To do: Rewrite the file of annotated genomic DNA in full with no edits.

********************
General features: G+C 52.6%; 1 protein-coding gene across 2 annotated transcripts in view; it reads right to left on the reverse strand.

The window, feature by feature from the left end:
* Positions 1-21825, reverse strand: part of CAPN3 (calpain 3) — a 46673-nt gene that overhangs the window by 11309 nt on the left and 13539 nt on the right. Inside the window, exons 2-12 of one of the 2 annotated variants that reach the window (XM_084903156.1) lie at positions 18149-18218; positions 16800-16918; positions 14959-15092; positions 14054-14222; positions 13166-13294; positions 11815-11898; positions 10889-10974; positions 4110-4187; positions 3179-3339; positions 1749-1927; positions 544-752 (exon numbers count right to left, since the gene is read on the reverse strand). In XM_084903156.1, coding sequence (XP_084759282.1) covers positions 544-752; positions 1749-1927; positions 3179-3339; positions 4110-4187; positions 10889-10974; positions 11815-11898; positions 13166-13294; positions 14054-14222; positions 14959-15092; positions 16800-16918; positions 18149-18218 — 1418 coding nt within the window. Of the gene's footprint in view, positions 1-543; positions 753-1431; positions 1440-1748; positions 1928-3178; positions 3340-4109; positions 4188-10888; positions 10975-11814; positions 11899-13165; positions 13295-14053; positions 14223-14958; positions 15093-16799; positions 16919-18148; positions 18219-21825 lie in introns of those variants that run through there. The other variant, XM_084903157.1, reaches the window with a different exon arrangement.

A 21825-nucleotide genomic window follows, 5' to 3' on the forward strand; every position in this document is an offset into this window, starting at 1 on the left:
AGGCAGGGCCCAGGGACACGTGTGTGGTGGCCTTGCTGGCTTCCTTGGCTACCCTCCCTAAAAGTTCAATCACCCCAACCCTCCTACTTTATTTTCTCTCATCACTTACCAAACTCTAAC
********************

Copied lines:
General features: G+C 52.6%; 1 protein-coding gene across 2 annotated transcripts in view; it reads right to left on the reverse strand.

The window, feature by feature from the left end:
* Positions 1-21825, reverse strand: part of CAPN3 (calpain 3) — a 46673-nt gene that overhangs the window by 11309 nt on the left and 13539 nt on the right. Inside the window, exons 2-12 of one of the 2 annotated variants that reach the window (XM_084903156.1) lie at positions 18149-18218; positions 16800-16918; positions 14959-15092; positions 14054-14222; positions 13166-13294; positions 11815-11898; positions 10889-10974; positions 4110-4187; positions 3179-3339; positions 1749-1927; positions 544-752 (exon numbers count right to left, since the gene is read on the reverse strand). In XM_084903156.1, coding sequence (XP_084759282.1) covers positions 544-752; positions 1749-1927; positions 3179-3339; positions 4110-4187; positions 10889-10974; positions 11815-11898; positions 13166-13294; positions 14054-14222; positions 14959-15092; positions 16800-16918; positions 18149-18218 — 1418 coding nt within the window. Of the gene's footprint in view, positions 1-543; positions 753-1431; positions 1440-1748; positions 1928-3178; positions 3340-4109; positions 4188-10888; positions 10975-11814; positions 11899-13165; positions 13295-14053; positions 14223-14958; positions 15093-16799; positions 16919-18148; positions 18219-21825 lie in introns of those variants that run through there. The other variant, XM_084903157.1, reaches the window with a different exon arrangement.

A 21825-nucleotide genomic window follows, 5' to 3' on the forward strand; every position in this document is an offset into this window, starting at 1 on the left:
AGGCAGGGCCCAGGGACACGTGTGTGGTGGCCTTGCTGGCTTCCTTGGCTACCCTCCCTAAAAGTTCAATCACCCCAACCCTCCTACTTTATTTTCTCTCATCACTTACCAAACTCTAAC